Effects of AT1 receptor block begun late in life on normal cardiac aging in rats

Journal of Cardiovascular Pharmacology
Kurt W SaupeCarl S Apstein


The goal of this study was to determine how short-term (12 weeks) angiotensin type I (AT1) block begun late in life affects aspects of myocardial biology and physiologic function altered by normal aging. Exercise capacity, myocardial morphology, histopathology, and coronary vascular function (degree of coronary vasodilation in response to adenosine) were evaluated in 53 Fischer 344 rats. Adult (6 months of age) and old (21 months of age) rats were studied after 12 weeks of either control drinking water, a low dose of candesartan that did not significantly lower blood pressure (1 mg/kg/d), or a high dose of candesartan (10 mg/kg/d). Significant age-associated changes in exercise capacity (38% decrease), coronary dilation in response to adenosine (41% decrease), and histopathology occurred but were not affected by candesartan treatment. Age-associated myocardial hypertrophy occurred as indicated by an increase in heart weight-to-tibia length ratio from 0.27 g/cm +/- 0.01 in the adult controls to 0.34 g/cm +/- 0.02 in the old controls (P < 0.05). This hypertrophy in the aged hearts was significantly attenuated by both low-dose (0.30 g/cm +/- 0.01) and high-dose (0.29 g/cm +/- 0.01) candesartan (P < 0.05). Echocardiographic measure...Continue Reading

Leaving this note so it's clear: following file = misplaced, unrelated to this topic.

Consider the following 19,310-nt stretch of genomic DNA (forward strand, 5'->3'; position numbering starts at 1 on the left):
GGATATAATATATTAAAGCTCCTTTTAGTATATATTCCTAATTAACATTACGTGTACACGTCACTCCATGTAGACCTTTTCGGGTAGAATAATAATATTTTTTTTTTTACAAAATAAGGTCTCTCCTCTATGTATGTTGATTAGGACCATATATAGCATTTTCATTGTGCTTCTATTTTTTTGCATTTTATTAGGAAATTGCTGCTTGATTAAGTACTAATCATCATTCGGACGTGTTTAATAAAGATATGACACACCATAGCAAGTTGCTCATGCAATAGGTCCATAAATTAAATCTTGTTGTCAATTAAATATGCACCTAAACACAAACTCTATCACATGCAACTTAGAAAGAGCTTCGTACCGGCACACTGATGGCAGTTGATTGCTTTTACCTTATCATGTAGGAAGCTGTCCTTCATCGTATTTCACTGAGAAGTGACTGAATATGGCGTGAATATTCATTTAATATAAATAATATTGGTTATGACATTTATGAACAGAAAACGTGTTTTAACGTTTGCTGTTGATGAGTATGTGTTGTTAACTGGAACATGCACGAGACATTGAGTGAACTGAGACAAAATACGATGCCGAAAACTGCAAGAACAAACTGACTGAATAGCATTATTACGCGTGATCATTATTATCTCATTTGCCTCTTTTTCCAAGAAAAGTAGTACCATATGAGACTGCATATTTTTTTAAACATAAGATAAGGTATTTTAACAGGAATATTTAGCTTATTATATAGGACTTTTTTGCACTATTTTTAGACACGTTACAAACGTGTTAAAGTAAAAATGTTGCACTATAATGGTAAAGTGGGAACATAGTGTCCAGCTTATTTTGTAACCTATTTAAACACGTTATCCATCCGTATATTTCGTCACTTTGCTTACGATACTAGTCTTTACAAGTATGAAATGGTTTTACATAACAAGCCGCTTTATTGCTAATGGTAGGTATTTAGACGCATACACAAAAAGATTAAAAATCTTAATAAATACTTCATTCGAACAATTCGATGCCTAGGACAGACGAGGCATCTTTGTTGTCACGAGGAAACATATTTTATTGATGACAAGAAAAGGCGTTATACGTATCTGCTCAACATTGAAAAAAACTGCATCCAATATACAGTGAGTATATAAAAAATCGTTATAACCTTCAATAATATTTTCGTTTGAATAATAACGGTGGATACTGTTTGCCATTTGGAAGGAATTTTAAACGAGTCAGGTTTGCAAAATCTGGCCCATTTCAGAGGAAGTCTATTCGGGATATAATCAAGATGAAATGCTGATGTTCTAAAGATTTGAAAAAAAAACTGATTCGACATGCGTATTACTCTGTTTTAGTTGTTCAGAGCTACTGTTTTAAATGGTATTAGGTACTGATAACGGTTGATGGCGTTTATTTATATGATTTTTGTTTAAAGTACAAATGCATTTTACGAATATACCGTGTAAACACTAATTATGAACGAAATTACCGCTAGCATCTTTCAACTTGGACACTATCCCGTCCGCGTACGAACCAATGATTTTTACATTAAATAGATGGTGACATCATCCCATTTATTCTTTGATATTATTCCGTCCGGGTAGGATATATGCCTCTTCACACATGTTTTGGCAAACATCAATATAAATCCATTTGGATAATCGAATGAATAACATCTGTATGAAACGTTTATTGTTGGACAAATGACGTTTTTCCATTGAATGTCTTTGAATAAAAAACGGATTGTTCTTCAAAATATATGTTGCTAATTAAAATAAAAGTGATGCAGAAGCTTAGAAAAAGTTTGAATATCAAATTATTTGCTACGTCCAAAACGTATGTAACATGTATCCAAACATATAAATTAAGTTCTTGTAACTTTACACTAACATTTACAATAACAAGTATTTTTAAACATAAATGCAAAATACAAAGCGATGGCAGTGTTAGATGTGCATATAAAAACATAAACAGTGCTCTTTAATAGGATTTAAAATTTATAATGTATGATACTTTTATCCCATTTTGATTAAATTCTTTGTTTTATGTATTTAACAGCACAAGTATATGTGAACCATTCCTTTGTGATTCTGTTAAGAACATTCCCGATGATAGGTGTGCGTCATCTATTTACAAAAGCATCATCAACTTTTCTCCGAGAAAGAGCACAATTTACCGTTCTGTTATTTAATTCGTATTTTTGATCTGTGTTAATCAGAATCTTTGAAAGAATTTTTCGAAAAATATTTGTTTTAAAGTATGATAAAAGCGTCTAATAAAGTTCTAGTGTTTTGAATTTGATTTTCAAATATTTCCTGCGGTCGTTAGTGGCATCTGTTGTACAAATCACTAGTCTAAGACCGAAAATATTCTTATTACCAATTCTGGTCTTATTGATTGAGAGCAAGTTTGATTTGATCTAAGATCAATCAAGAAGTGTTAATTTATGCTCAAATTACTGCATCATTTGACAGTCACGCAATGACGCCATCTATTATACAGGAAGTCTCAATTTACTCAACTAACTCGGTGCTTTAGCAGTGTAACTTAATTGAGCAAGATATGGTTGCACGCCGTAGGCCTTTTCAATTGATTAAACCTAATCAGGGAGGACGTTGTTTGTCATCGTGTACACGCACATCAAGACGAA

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Feb 15, 2011·International Journal of Cardiology·Yoshiaki Maruyama

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